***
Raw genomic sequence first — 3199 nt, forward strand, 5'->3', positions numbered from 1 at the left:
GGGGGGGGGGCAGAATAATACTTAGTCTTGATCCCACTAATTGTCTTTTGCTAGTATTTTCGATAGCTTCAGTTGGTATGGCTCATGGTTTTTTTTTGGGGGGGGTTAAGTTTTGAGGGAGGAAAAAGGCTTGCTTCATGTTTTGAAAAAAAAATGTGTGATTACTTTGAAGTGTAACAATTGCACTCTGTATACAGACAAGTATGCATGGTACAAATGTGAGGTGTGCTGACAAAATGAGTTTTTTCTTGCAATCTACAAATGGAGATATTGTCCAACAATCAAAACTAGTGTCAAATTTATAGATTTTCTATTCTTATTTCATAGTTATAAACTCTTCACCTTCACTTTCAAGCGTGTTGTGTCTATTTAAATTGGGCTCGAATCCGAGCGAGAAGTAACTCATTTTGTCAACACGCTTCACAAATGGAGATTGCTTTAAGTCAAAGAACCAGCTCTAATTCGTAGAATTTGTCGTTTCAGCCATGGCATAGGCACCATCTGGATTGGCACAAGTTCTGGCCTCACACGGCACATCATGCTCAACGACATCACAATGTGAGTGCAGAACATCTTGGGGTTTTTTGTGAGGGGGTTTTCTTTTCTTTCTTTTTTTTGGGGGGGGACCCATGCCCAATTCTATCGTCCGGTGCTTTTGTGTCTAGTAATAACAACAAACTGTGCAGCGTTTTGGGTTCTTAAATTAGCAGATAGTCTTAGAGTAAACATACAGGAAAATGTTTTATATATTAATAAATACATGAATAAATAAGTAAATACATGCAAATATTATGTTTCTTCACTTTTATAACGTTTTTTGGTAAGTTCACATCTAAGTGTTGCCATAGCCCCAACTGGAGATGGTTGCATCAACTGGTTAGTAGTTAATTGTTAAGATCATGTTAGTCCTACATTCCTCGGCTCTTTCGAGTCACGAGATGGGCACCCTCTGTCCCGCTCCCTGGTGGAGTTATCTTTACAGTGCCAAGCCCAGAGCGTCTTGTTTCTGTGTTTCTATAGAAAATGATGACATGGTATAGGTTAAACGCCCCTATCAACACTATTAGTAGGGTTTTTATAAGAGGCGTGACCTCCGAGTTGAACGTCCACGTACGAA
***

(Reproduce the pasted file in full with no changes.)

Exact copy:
Raw genomic sequence first — 3199 nt, forward strand, 5'->3', positions numbered from 1 at the left:
GGGGGGGGGGCAGAATAATACTTAGTCTTGATCCCACTAATTGTCTTTTGCTAGTATTTTCGATAGCTTCAGTTGGTATGGCTCATGGTTTTTTTTTGGGGGGGGTTAAGTTTTGAGGGAGGAAAAAGGCTTGCTTCATGTTTTGAAAAAAAAATGTGTGATTACTTTGAAGTGTAACAATTGCACTCTGTATACAGACAAGTATGCATGGTACAAATGTGAGGTGTGCTGACAAAATGAGTTTTTTCTTGCAATCTACAAATGGAGATATTGTCCAACAATCAAAACTAGTGTCAAATTTATAGATTTTCTATTCTTATTTCATAGTTATAAACTCTTCACCTTCACTTTCAAGCGTGTTGTGTCTATTTAAATTGGGCTCGAATCCGAGCGAGAAGTAACTCATTTTGTCAACACGCTTCACAAATGGAGATTGCTTTAAGTCAAAGAACCAGCTCTAATTCGTAGAATTTGTCGTTTCAGCCATGGCATAGGCACCATCTGGATTGGCACAAGTTCTGGCCTCACACGGCACATCATGCTCAACGACATCACAATGTGAGTGCAGAACATCTTGGGGTTTTTTGTGAGGGGGTTTTCTTTTCTTTCTTTTTTTTGGGGGGGGACCCATGCCCAATTCTATCGTCCGGTGCTTTTGTGTCTAGTAATAACAACAAACTGTGCAGCGTTTTGGGTTCTTAAATTAGCAGATAGTCTTAGAGTAAACATACAGGAAAATGTTTTATATATTAATAAATACATGAATAAATAAGTAAATACATGCAAATATTATGTTTCTTCACTTTTATAACGTTTTTTGGTAAGTTCACATCTAAGTGTTGCCATAGCCCCAACTGGAGATGGTTGCATCAACTGGTTAGTAGTTAATTGTTAAGATCATGTTAGTCCTACATTCCTCGGCTCTTTCGAGTCACGAGATGGGCACCCTCTGTCCCGCTCCCTGGTGGAGTTATCTTTACAGTGCCAAGCCCAGAGCGTCTTGTTTCTGTGTTTCTATAGAAAATGATGACATGGTATAGGTTAAACGCCCCTATCAACACTATTAGTAGGGTTTTTATAAGAGGCGTGACCTCCGAGTTGAACGTCCACGTACGAA